Organizational Learning Processes and the Performance of the Malaysian Aviation Industry
Mohd Alwi, Noorhisham (2007) Organizational Learning Processes and the Performance of the Malaysian Aviation Industry. PhD thesis, Universiti Putra Malaysia.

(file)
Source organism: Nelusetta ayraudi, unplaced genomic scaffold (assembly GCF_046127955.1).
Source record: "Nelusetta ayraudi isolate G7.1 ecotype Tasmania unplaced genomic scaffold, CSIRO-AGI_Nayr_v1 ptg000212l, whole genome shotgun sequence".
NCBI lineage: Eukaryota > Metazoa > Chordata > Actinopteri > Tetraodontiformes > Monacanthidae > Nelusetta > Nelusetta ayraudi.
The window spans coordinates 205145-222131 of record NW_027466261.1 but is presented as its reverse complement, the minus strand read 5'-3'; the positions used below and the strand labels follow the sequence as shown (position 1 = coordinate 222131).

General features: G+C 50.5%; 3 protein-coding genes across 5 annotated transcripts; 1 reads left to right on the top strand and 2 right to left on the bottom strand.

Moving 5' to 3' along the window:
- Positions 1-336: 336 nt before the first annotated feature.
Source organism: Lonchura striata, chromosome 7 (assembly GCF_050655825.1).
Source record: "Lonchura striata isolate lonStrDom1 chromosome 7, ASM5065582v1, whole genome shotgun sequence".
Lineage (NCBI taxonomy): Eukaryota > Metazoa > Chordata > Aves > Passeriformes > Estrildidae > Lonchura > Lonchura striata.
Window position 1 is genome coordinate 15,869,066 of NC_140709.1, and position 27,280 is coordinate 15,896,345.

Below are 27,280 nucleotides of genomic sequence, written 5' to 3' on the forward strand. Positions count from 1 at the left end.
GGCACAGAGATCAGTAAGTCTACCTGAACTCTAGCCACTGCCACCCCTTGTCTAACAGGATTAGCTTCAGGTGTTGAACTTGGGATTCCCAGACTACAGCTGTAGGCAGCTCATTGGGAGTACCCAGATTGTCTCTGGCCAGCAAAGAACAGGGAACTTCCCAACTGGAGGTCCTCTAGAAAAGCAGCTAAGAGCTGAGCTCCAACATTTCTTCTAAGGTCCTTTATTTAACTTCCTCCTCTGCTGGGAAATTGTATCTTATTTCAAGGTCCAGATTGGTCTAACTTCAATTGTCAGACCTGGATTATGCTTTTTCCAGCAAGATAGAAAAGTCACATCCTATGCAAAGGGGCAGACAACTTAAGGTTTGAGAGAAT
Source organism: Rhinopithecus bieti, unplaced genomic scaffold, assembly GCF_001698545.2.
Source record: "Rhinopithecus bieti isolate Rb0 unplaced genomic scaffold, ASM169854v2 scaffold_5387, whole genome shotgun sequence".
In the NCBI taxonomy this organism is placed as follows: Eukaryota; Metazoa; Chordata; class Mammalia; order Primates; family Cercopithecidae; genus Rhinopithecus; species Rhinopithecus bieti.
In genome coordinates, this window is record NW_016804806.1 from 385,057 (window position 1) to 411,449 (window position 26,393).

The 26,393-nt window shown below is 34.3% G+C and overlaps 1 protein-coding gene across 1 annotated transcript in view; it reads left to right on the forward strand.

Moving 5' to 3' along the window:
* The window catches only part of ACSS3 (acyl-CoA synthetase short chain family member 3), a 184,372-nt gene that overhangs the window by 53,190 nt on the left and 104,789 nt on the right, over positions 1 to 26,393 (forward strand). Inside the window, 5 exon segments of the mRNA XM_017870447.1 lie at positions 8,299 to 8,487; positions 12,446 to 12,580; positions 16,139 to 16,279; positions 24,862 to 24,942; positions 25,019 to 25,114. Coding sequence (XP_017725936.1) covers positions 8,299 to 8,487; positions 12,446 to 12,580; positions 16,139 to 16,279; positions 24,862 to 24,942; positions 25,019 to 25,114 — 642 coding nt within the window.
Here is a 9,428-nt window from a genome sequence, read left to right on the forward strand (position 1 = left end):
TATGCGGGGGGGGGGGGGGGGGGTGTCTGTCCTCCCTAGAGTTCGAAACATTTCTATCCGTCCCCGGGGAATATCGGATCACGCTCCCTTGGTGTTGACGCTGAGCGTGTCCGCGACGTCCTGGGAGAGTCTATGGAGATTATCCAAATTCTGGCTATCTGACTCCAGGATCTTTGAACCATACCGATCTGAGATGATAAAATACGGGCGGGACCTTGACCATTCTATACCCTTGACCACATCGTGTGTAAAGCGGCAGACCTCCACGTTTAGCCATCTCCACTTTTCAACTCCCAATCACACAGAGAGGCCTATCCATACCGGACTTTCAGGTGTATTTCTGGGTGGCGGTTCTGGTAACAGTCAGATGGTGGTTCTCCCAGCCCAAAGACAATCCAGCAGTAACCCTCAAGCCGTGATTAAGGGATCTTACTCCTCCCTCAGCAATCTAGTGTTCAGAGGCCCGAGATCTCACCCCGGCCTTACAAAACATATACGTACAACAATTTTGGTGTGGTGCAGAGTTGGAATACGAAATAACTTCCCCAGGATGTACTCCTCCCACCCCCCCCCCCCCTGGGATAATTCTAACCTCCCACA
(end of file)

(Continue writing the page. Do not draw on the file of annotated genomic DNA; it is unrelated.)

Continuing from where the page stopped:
The purpose of this study was to explore the link between organizational learning processes of knowledge acquisition, transfer and utilization and the performance of the Malaysian aviation industry. The study was guided by three research questions: 1) How was knowledge acquired in the manufacturing, maintenance, repair and overhaul of aircraft? 2) How was the acquired knowledge transferred and shared within the organizations? 3) In what ways were the knowledge utilized by the aeronautical engineers and technicians? A qualitative research design employing the case study method was used in conducting the study. Three case sites made up of two aircraft manufacturing organizations and one maintenance, repair and overhaul of aircraft facility were chosen. Eleven respondents were selected in the study using the snowballing technique. The selection of the respondents was based on the following criteria: i) they have aeronautical engineering background; ii) they were recipients of the knowledge and iii) they were involved in the transfer of the knowledge gained. Aeronautical engineers and technicians formed the core of the participating respondents. The primary data collection technique used in this case study was the interviews. Observations were made during visits to the case sites, and documents which include company profiles, training manuals and process charts were reviewed to supplement the data collection. The within case and cross-case analysis using the constant comparative method generated the categories. Triangulation, peer examination and member check were used to ascertain trustworthiness of the study. The findings suggested that knowledge has been acquired through four different processes: technology transfer; expert coaching; personal exploration and hands-on experience. The acquired knowledge was transferred and shared within the organizations through three different mechanics: in the form of documented operating procedures; mentoring; and in-house training activities. The respondents suggested that the knowledge gained was utilized to conform to customer requirements; for process integration and improvement; professional upgrading; and strengthening the organizational capability. Four conclusions were drawn from the study. First, the thoroughness of technological know-how acquisition processes among the Malaysian aeronautical engineers and technicians can be facilitated through the use of multiple experiential learning strategies. Second, in a complex high-tech learning system such as the Malaysian aviation industry, informal social interaction process of network mentoring and expert coaching at the workplace enhances tacit knowledge transfer. Third, knowledge transferred which is situated in nature, can lead to technological innovation and strengthen the Malaysian aviation organizational capability if the transfer process is complete. However, in a mature organization, if knowledge transfer is incomplete, the organization has a higher tendency of suffering from knowledge depletion through the departure of key personnels. Finally, organizational learning processes have contributed to the performance of the Malaysian aviation industry. The industry is being recognized as an aircraft service and structural parts provider by world class aircraft manufacturers.
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